Tuesday, April 14, 2020

Mounting small tapestries

Lots of us love to weave small these days, and there are some great new looms out there designed for small tapestries.  I can't wait to try my new Mirrix Saffron loom, for example.

Small pieces need some extra care and thought in deciding how to display them effectively. They seldom look their best mounted "naked" on the wall as you would hang a large piece.  However. . . one memorable exception for me is this pulled-warp piece by Mary Colton, as seen at last year's Fiber Crawl invitational exhibit at GalleryFRITZ in Santa Fe.  I think this piece works so well without mounting because its irregular shape allows it to interact with the surrounding wall space in an active way; it doesn't just sit there inertly as a rectangular piece might.

Mary Colton, Bumps in the Road, 17.5" x 5" (widest point) 

Lately I've been doing a couple different things with my small tapestries, putting some in white frames and mounting others on painted canvas.

I found some simple white frames complete with mats and glass at Target and lucked out that a couple of my small minime pieces fit into the openings perfectly.  I went back to Target (back in the day when you could make such a casual errand) and bought the remaining stock of white frames (under $20 each).  Then I got smart and started designing the pieces to fit the frames!  I love the clean modern look and the way the white mat sets off the textures and colors.  I don't like to see glass over textiles, so I don't use the glass.

Molly Elkind, Wild Grass,  linen, wool, kudzu.  Tapestry 5" x 5.25" x 3"; frame 19" x 15"  (c) 2020.
The wiry tan kudzu yarn protrudes about 3" from the surface, so glass would definitely not work here!

Molly Elkind, Utah Walls, cotton, wool. Tapestry 5.5" x 5.75" x .5"; frame 13" x 13"  (c) 2020
Here's a closer look at the process of mounting Utah Walls.  I do have to supply a piece of archival mat board cut to fit the frame as these frames are designed to hold photographs.  First I lay the piece on the mat board, carefully positioned in the center, and draw a light pencil line on the board to indicate the top and bottom of the tapestry.  Then I use an awl to punch holes along the line about 1/4" apart.  I stitch the piece through the weft to the board all across the top and bottom.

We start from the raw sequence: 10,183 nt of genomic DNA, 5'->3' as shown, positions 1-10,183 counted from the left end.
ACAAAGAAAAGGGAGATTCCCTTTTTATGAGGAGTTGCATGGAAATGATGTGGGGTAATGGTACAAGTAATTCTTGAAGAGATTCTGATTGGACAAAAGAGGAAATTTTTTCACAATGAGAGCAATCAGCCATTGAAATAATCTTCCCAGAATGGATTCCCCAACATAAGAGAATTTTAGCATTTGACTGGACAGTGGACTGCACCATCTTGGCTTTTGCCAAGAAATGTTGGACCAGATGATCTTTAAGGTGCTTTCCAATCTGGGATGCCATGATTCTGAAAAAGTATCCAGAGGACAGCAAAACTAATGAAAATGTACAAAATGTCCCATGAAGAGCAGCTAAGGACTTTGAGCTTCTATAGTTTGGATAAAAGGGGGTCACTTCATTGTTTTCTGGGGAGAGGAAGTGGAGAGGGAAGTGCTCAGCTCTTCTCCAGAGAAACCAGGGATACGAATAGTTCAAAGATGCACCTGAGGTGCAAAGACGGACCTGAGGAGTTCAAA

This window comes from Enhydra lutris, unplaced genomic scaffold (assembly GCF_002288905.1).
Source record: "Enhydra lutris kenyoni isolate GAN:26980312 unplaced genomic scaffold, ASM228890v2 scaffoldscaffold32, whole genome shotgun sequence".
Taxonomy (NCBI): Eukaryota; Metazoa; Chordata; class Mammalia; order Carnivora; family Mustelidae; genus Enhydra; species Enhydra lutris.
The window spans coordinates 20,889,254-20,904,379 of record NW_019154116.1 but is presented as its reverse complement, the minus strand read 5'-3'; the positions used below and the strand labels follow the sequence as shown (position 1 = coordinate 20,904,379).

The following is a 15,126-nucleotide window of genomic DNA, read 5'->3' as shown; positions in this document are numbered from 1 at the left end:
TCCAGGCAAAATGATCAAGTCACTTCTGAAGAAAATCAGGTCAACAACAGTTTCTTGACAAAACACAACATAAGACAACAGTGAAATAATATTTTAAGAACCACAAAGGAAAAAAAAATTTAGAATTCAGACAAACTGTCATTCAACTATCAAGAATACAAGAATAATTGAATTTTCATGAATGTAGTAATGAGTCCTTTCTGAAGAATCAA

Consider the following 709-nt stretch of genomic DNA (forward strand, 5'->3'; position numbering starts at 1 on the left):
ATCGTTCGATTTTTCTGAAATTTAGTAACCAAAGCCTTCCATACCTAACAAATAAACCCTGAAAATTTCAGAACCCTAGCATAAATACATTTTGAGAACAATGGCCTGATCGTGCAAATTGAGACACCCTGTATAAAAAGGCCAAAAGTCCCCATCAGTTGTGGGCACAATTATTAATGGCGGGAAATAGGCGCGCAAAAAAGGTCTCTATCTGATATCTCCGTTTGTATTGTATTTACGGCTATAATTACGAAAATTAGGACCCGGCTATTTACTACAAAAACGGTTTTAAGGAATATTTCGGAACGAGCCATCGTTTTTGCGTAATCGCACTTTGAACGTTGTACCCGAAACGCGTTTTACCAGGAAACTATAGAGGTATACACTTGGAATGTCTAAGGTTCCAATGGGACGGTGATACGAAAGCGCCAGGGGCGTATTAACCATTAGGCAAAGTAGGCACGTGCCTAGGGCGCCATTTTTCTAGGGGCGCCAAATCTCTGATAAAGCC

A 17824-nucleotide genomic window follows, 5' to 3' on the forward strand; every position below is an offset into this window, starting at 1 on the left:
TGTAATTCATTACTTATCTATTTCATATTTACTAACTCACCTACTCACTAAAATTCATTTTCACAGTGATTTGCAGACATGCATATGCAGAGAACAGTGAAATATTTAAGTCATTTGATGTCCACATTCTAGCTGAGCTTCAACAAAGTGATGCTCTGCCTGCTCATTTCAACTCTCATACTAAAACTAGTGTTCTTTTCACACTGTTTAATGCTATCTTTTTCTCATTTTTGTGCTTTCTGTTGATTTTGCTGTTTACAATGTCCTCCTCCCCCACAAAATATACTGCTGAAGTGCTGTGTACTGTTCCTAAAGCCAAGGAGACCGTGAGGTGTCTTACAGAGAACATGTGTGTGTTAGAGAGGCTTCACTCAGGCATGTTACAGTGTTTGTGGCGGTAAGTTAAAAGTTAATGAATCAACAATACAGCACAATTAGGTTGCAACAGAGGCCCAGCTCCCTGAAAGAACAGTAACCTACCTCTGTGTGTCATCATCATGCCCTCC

Stitching the piece to the mat board:  Needle goes up through the hole, through the back of the weft, back down through the same hole, and over to the next hole on the back
Finished lines of stitching on back of mat board.  I finish the thread ends with a big fat knot.
The last step is just to layer the mat board with tapestry and backing board in the frame.  Easy!

In addition to the minimes, I've been working on a series of small studies of our high desert plants.  To mount these, I've been painting canvases from the art supply store with acrylics and stitching the tapestry directly to the canvas in a similar process to that above.  Sometimes I use the deeper 1.5" "gallery wrap" canvases; other times I use the traditional 3/4" thick canvases.  I hope to eventually have a dozen or more of these pieces, mounted installation-style on the wall, a kind of fragmented millefleurs tapestry.  You can see step by step pictures of this process on my Facebook and Instagram feeds from March 27 and 29.

For me the hardest thing about this process is getting the paint color just right.  I'm not a painter!  I audition background colors by sliding sheets of colored scrapbook paper or pieces of fabric under the tapestry to give me a general idea of the best color and value.  And then, by trial and error, I figure out how to mix that color!  It can take multiple tries, especially as my collection of acrylic paints (I'm using Golden Fluid Acrylics) is quite limited.  You can see below my Indian Paintbrush piece on a dark green-painted canvas, and the piece of paper in the lower right with the color I was originally aiming for!  Not even close!  (Though the camera does distort that paper color, making it much grayer than it should be).

Molly Elkind, Indian Paintbrush, cotton, linen, wool Tapestry 7" x 6.5"; canvas 14" x 11" x 1.5" (c) 2020
I tried again and finally got what I wanted.

Molly Elkind, Indian Paintbrush, cotton, linen, wool Tapestry 7" x 6.5"; canvas 14" x 11" x 1.5" (c) 2020 
I hope this gives you some options for mounting your small pieces.  There are many others!